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Warp-knitted mosquito nets are mainly produced on two-bar tricot machines, such as the TM 2 and HKS 2-M.
20th April 2016
Knitting Industry
 |  Obertshausen
Technical Textiles
In response to the recent outbreak of the Zika virus, spread by the yellow-fever and tiger mosquitoes, and the existing problem of malaria, the World Health Organization (WHO) has recommended that all the public health authorities worldwide use insect-proof nets having long-lasting insecticidal effects (LLINs).
Karl Mayer, the leading warp knitting machinery manufacturer, offers its two-bar tricot machines, such as the TM 2 and HKS 2-M, that can be used to efficiently produce the warp-knitted mosquito nets using the fine-meshed textiles.
Warp-knitted mosquito nets are mainly produced on two-bar tricot machines, such as the TM 2 and HKS 2-M. According to Karl Mayer, its machines are designed to offer the best in terms of quality and productivity. The machines operate in gauges E 28 or E 32 when working polyester filament yarns. If polyethylene (HDPE) monofilament yarns are used, they are worked usually in gauge E 14, but slight variations above or below this are also feasible.
The two types of yarns have different constructions and properties and also differ as to how they are used in conjunction with the insecticide. Whilst the warp-knitted polyester textile is impregnated with the chemical at the finishing stage, the agent is already present in the HDPE at the granulate stage.
Despite their high operating speeds, Karl Mayer’s tricot machines are also said to offer maximum precision, which allows them to meet stringent requirements in terms of dimensional stability and uniformity of the mesh openings, tear resistance and weight per unit area. In addition to tricot machines, raschel machines having three guide bars can also be used to produce certain products.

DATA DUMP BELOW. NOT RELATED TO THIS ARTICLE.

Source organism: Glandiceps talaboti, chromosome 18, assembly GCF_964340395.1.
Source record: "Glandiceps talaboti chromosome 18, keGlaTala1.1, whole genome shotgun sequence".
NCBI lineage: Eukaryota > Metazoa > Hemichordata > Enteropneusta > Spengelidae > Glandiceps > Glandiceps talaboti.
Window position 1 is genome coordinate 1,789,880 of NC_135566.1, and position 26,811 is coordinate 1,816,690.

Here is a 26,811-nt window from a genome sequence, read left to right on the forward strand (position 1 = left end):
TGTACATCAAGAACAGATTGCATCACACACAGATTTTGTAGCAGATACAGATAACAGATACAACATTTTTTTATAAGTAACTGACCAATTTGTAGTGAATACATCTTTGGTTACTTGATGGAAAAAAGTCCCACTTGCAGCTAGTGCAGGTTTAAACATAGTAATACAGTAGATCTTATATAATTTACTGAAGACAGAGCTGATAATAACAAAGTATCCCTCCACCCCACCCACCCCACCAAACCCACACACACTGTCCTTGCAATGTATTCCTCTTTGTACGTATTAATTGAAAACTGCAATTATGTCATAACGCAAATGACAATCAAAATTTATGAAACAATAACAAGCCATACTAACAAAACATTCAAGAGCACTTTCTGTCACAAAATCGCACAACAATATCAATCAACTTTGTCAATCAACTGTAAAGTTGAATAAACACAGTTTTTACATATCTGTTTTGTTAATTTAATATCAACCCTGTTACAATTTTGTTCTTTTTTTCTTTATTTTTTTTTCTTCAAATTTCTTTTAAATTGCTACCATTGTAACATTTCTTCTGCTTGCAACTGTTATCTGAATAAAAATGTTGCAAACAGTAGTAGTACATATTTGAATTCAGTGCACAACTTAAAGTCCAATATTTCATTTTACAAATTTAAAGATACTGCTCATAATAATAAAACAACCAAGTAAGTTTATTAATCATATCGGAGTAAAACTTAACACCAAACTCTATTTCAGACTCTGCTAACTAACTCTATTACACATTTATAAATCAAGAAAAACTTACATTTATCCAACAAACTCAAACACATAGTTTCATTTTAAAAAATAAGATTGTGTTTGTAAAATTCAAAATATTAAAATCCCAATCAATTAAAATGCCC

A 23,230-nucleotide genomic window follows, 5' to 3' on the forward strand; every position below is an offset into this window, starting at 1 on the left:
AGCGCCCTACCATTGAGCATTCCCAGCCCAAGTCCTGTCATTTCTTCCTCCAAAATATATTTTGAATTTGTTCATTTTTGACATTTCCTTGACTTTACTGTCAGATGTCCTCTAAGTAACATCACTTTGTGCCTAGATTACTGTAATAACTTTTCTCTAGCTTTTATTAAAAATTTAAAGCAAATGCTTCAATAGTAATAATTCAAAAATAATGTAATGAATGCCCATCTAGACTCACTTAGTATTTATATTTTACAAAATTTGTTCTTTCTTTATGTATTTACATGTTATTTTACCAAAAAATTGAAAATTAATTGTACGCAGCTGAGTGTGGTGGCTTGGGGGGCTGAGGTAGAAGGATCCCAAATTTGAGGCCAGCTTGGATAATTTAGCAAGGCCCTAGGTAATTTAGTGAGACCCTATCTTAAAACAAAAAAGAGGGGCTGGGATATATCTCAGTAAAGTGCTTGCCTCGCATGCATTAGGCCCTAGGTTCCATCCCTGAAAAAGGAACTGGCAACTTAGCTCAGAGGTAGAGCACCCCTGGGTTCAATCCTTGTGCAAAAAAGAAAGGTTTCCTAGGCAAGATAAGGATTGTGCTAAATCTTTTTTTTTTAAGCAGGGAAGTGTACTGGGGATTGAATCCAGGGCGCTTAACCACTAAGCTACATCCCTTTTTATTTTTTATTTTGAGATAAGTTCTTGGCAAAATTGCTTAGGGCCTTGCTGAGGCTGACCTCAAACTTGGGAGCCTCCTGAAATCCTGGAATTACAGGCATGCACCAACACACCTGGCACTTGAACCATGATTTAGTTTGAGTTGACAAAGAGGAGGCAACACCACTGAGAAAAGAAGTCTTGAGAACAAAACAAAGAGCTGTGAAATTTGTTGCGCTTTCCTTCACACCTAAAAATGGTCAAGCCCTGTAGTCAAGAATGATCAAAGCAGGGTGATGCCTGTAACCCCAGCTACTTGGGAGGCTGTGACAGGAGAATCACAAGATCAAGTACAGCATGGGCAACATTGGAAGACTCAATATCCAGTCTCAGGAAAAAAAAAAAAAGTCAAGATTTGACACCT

The nets must have a specific construction to provide safe and reliable protection against mosquito bites. The required textile parameters include a defined number of mesh holes and this should be 156 holes/inch2 or 25 holes/cm2 when using polyester (PES) filament yarns.
Modern mosquito nets meet this requirement by having stitch densities of 8 to 10 holes/cm when using polyester multifilament yarns, depending on the construction. The textile nets must also have a specific strength, so that the mosquitoes cannot make holes in them.
Construction of a warp-knitted mosquito net. © Karl Mayer
In addition to the mechanical protection provided by the textile construction, mosquito nets also provide chemical protection by treating them with a contact insecticide. The most frequently used pyrethroids are applied to the nets by a standard impregnation process or by long lasting impregnation (LLI). Products that have been treated by the standard impregnation process lose their effectiveness after six months and after every wash, and the insecticide has to be re-applied regularly. LLI mosquito nets, on the other hand, can be used for more than three years and washed up to twenty times.
The consequences of the Zika virus infection, suspected of causing microcephaly, a developmental disorder that affects unborn babies, are miscarriages and babies born with small heads, who are likely to be severely mentally handicapped. According to the WHO, 33 countries had already been affected by the spread of this dangerous virus by February of this year, with Brazil and Colombia being the worst affected countries.
The transfer of malaria pathogens is also just as dangerous to humans. A child dies every 30 seconds from the tropical disease known as swamp fever or malaria. But malaria is also responsible for a high number of deaths among adults. This disease is prevalent in 106 countries globally and is a threat to more than half of the world’s population.
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© Copyright Knitting Industry. Knitting Industry is an online publication of Inside Textiles Ltd. PO Box 271, Nantwich, CW5 9BT United Kingdom Registered in England No 04687617

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